Maltese yachting community rejects EU VAT claims

Malta Maritime Forum to support Maritime Industry

Photo credit: CSB Group

The Maltese yachting community has hit back at EU suggestions that the country’s tax rules on superyacht leasing are “suspect” and need to be changed.

European tax commissioner Pierre Moscovici says he has written to the government of Malta about how it applies value added tax (VAT) to superyachts, asking for the rules to be changed. He has threatened “extremely heavy financial sanctions” if action isn’t taken.

But the Maltese government and now four maritime and yachting organisations on the island have insisted that the scheme to give superyachts preferential tax treatment was agreed with the EU back in 2009 – and hasn’t changed since then – and follows similar rules to ones applied in  other EU member states, including France and Italy.

Moscovici was speaking to French TV station BFM TV in the wake of the Paradise Papers leak of millions of documents from legal firm Appleby, which has been the subject of media coverage around the world over the past few weeks. The papers detail how wealthy individuals and corporations avoid paying tax.

He highlighted the Isle of Man, a British crown dependency where private jet owners are exempt from paying VAT if their aircraft is used for business purposes, and Malta, where owners of yachts longer than 23 metres pay a reduced VAT rate of 5.4% on the grounds that they are used mostly in international waters.

He told BFM TV he had written to the British and Maltese governments, asking for the rules to be changed to help the EU stamp out tax avoidance. He said: “There are practices that we have reason to think are suspect. I asked that the rules be changed and, if they aren’t, the European Commission will launch an infringement procedure that can bear extremely heavy financial sanctions.”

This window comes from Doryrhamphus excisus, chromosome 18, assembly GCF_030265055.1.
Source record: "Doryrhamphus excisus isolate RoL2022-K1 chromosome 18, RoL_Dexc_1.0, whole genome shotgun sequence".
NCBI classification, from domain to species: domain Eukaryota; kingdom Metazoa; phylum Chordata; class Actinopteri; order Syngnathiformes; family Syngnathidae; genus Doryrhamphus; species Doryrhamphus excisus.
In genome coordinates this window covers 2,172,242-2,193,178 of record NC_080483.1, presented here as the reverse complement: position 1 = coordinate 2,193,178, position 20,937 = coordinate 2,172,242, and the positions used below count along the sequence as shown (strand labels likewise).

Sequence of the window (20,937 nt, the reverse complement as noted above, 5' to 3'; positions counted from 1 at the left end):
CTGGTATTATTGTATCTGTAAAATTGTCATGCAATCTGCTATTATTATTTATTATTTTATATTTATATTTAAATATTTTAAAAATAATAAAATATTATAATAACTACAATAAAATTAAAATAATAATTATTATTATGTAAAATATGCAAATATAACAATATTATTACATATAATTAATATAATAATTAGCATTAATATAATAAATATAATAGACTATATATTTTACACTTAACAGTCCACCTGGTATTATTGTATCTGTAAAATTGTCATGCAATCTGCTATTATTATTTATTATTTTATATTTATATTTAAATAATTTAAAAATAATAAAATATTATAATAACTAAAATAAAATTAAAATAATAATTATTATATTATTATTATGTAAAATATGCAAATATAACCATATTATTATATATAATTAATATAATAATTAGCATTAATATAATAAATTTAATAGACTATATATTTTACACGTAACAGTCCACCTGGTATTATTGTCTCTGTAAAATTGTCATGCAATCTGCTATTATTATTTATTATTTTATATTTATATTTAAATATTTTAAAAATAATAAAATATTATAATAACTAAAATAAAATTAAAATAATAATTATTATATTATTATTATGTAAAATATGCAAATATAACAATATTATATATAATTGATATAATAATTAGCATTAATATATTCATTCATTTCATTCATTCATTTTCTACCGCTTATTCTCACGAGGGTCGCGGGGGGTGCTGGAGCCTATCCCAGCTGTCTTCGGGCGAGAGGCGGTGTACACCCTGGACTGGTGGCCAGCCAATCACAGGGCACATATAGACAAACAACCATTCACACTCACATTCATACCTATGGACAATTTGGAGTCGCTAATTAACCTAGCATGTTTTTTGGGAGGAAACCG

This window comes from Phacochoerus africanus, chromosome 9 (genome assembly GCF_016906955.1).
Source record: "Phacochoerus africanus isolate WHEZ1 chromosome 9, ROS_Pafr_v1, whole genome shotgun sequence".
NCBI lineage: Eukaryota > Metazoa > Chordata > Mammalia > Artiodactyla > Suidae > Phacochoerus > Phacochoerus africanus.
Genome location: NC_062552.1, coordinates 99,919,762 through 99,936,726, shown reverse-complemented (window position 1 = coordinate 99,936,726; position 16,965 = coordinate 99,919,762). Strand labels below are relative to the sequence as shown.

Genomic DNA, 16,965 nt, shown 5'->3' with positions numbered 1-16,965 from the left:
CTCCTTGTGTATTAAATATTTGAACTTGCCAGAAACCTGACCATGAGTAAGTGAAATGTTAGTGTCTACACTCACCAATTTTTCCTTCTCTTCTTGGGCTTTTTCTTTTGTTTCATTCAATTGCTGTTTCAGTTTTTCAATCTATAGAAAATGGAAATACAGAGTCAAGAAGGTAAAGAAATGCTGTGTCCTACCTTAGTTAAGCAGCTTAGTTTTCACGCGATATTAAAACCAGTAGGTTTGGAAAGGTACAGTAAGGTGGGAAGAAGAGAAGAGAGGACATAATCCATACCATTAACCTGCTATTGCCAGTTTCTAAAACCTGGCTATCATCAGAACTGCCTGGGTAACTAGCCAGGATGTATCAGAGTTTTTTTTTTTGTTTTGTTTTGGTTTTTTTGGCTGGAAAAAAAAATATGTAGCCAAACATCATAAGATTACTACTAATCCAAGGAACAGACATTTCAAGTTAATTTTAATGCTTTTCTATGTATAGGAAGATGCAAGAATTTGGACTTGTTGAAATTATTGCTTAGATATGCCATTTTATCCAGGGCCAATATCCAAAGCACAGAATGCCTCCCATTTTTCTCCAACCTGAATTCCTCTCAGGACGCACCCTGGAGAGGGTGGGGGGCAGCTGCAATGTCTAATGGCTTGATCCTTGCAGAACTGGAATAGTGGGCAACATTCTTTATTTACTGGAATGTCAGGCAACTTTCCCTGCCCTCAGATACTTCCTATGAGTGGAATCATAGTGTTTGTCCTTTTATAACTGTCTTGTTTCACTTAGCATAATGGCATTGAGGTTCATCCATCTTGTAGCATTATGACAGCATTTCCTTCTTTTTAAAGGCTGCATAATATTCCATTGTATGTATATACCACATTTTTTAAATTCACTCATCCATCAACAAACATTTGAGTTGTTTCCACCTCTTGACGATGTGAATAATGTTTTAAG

But the Maltese government said that the island’s VAT arrangement for superyachts had been reported to the European Commission in 2009, and nothing had changed since then. “Malta uses a similar treatment and a predetermined schedule used in many EU member states, including France, Italy, Greece and Cyprus,” a spokesman for the Office of the Prime Minister was reported in the Times of Malta as saying on Friday.

Now the Malta Maritime Law Association, the Malta Maritime Forum, the yachting trade section of the Malta Chamber of Commerce, Enterprise and Industry, and the Super Yacht Industry Network Malta have released a joint statement, emphasising the fact that the country’s rules are based on EU ones and are not unusual within the EU.

According to the organisations, Malta’s guidelines on applying VAT to yacht leasing are based on the principle of effective use and enjoyment contained in article 59a of the VAT directive that allows EU member states to limit the VAT payable on services that are used and enjoyed within the EU.

“No changes to the application of this principle have been effected since communications were made to the European Commission on the VAT treatment of long term hire of pleasure yachts, way back in 2009,” they say.

They also say that Malta’s application of the rule is based on how other EU member states, particularly France and Italy, apply it.

“It is thanks to this that numerous yacht owners have been encouraged to bring their yachts within the European Union and pay VAT on such yachts rather than opt to not pay any VAT by retaining the yachts outside EU waters,” they say. “The presence of these yachts in the EU in turn means further increased maritime activity for all those throughout Europe involved in marine-related services ranging from general suppliers to yachts to technical services to wintering services.”

The Maltese VAT rules had “assisted with the creation of a flourishing EU-based yachting industry” in line with the EU’s vision for the industry.

“The yachting industry is one of several other marine related activities in Malta including our ship and yacht repair, tug and supply services, maritime flag, transhipment and a host of others. Malta is an ideally positioned yachting destination in its own right, straddling western and eastern Mediterranean cruising grounds. It has a large domestic market and a substantial international market. Together these markets contribute significantly to the country’s and to Europe’s maritime dimension.

“It is vital that the EU authorities continue to recognise and encourage this contribution in line with the EU maritime policy.”

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